I know, I know, as opposed to all the other special interests that own that party. (subscription required)
The Republicans’ loss of Wall Street magnifies an ancient fissure in the party, a conservative contradiction: the misalignment of incentives between the party’s free-enterprise wing and its entrenched business interests.
“The problem with socialism is socialism,” Willi Schlamm famously observed. “The problem with capitalism is capitalists.” From Wall Street to Detroit, businessmen have had at best a marriage of convenience with free-market principles, a fact that often puts the Republican party in the impossible position of mediating between philosophical purists and parochial business interests that profit from expansive government, protectionism, and regulations that smother competition. Republicans have long thought of themselves as the party of Big Business and free enterprise but, as Wall Street sends its money and votes to Democrats and snuggles up in an ever-cozier relationship with the government, Republicans face the choice of being the party of Big Business or the party of free enterprise — the party of capitalists or the party of capitalism.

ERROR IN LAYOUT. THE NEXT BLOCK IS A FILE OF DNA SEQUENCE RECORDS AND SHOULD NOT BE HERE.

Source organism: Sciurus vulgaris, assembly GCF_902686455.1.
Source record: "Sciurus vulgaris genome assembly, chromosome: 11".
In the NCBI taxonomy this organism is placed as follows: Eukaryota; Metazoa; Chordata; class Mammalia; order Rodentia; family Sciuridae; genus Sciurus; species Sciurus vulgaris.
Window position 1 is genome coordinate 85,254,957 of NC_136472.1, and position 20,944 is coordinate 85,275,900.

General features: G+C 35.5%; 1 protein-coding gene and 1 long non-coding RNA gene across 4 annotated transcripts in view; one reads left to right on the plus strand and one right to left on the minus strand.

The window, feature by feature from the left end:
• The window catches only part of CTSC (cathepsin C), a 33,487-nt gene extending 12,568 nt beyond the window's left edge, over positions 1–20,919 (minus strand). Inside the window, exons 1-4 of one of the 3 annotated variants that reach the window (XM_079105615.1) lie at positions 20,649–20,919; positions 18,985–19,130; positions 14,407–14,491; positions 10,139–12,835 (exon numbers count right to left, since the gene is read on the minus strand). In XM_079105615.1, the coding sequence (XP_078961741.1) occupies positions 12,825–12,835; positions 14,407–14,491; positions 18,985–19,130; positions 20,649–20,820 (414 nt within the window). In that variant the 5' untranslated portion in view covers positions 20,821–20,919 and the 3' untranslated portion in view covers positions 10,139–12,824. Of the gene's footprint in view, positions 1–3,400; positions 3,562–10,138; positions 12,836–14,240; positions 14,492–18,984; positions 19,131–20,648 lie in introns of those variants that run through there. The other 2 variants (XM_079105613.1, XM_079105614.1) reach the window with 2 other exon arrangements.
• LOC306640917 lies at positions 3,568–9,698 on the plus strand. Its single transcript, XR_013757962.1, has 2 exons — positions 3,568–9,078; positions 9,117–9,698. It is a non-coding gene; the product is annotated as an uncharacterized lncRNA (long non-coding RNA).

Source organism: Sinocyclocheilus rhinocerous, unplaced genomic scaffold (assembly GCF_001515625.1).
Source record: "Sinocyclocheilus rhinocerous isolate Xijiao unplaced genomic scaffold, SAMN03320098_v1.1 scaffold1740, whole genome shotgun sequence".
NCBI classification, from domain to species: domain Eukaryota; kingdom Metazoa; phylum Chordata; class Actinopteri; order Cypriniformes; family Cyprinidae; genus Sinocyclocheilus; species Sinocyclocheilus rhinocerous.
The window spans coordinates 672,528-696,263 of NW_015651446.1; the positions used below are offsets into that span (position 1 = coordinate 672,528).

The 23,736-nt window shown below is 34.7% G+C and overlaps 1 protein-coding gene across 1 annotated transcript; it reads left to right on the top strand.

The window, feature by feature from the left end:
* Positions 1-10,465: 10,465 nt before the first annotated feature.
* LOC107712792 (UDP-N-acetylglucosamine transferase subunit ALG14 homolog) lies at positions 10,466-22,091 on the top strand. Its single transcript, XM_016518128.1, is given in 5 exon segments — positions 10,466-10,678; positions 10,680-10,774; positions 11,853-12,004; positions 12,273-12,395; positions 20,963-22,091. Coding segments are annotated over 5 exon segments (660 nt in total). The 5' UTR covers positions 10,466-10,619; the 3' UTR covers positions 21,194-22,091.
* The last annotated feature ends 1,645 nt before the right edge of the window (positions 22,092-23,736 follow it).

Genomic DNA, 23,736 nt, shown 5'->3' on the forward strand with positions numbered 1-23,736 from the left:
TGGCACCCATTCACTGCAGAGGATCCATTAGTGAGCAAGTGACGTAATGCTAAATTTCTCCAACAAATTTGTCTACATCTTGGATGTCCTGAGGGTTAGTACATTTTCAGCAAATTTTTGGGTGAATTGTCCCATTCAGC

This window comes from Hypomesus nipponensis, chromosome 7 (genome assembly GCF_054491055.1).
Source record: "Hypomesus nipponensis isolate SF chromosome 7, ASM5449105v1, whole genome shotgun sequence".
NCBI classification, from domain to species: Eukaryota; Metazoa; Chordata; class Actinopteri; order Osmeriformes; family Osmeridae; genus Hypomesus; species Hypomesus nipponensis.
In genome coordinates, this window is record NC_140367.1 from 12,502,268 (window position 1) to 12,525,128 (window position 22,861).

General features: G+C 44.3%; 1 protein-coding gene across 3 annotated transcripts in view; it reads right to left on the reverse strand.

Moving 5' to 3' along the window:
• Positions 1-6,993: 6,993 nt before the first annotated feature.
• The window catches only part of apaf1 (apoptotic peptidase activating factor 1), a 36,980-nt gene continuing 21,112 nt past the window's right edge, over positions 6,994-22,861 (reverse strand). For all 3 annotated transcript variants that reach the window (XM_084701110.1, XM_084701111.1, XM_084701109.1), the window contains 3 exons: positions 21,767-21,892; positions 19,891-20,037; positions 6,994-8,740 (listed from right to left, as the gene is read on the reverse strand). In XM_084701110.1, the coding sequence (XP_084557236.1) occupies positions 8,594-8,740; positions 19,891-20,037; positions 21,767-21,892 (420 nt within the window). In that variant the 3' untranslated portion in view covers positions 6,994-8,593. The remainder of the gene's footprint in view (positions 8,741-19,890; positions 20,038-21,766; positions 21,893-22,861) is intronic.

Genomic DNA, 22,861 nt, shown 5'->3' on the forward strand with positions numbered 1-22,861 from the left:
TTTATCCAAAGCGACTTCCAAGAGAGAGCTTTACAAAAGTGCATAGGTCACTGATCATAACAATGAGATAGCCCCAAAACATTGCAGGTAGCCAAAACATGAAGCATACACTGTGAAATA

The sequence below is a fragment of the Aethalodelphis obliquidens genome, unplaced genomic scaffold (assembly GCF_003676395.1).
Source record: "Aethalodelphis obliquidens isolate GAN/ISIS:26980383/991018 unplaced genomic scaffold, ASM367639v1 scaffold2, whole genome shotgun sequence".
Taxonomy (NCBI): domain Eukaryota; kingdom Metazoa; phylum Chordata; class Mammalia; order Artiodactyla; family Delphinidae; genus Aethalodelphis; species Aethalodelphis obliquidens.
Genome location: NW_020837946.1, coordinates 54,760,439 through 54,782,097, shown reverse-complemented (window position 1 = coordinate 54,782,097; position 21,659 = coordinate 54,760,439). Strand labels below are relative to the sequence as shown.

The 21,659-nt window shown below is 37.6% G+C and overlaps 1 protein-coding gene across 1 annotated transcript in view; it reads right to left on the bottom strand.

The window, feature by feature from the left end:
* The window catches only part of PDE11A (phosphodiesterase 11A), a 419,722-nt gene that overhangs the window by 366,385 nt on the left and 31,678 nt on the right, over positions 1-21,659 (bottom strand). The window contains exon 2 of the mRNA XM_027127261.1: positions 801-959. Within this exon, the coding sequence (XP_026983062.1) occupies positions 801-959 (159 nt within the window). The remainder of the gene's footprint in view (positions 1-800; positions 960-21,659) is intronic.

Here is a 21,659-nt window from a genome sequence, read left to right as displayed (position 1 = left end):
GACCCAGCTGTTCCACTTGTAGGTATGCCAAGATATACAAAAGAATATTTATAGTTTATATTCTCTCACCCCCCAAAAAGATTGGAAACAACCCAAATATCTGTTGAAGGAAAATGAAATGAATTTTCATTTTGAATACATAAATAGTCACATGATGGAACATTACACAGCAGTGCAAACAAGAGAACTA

The Democrats have already decided which party they are. Which is to say, the Democrats have figured out that they can keep Wall Street in their coalition by offering them easygoing social liberalism, a few sweet tax breaks, and good access to government revenue streams. Republicans are not above the same deal-cutting and back-scratching, obviously, but they have a knottier coalitional contradiction to resolve: The capitalists don’t want capitalism, and neither do a lot of mid-American social conservatives. Even as Reagan talked about the miracle of the invisible hand, the blue-collar social conservatives who put him in office indulged in a near-paranoid loathing of Japan — an economic phobia that is still very much alive in Republican heartland attitudes toward trade with China and India. George W. Bush talked up free trade — except on steel, sugar, and most agricultural commodities. The Republicans’ philosophy is informed by free-market idealists who celebrate the wonders of Schumpeterian “creative destruction,” but the guys flying business class would much rather sink into a nice warm bailout and let capitalism creatively destroy somebody else’s money — the taxpayers’ money, for instance. The bankers are the last guys who want free markets right now, and so it’s no surprise to find them writing big checks to the Democrats. But against all evidence, Republicans remain the party of Wall Street in the public imagination.
Obvious & easy jabs at Democrats aside, this is an interesting quandary for the Republican party.
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